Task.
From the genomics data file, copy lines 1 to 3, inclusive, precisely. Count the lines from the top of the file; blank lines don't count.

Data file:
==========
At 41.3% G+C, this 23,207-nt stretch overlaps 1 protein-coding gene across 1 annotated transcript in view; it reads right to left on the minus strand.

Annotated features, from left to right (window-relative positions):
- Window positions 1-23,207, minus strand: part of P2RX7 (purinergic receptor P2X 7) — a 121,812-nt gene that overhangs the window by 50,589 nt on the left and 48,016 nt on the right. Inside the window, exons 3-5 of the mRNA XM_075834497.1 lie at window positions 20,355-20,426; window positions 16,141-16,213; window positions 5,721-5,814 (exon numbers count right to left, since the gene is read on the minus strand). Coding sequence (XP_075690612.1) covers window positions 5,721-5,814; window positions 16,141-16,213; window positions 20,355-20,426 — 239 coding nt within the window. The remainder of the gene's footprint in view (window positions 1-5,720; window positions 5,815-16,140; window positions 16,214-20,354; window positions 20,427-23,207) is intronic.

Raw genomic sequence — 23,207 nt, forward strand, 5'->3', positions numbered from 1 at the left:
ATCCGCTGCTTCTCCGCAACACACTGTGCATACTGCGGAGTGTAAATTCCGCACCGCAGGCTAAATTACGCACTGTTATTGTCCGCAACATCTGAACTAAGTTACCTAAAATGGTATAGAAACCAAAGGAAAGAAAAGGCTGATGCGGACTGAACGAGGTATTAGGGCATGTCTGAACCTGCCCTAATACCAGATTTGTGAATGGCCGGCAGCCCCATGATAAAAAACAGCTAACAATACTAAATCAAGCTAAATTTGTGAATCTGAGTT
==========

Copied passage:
At 41.3% G+C, this 23,207-nt stretch overlaps 1 protein-coding gene across 1 annotated transcript in view; it reads right to left on the minus strand.

Annotated features, from left to right (window-relative positions):
- Window positions 1-23,207, minus strand: part of P2RX7 (purinergic receptor P2X 7) — a 121,812-nt gene that overhangs the window by 50,589 nt on the left and 48,016 nt on the right. Inside the window, exons 3-5 of the mRNA XM_075834497.1 lie at window positions 20,355-20,426; window positions 16,141-16,213; window positions 5,721-5,814 (exon numbers count right to left, since the gene is read on the minus strand). Coding sequence (XP_075690612.1) covers window positions 5,721-5,814; window positions 16,141-16,213; window positions 20,355-20,426 — 239 coding nt within the window. The remainder of the gene's footprint in view (window positions 1-5,720; window positions 5,815-16,140; window positions 16,214-20,354; window positions 20,427-23,207) is intronic.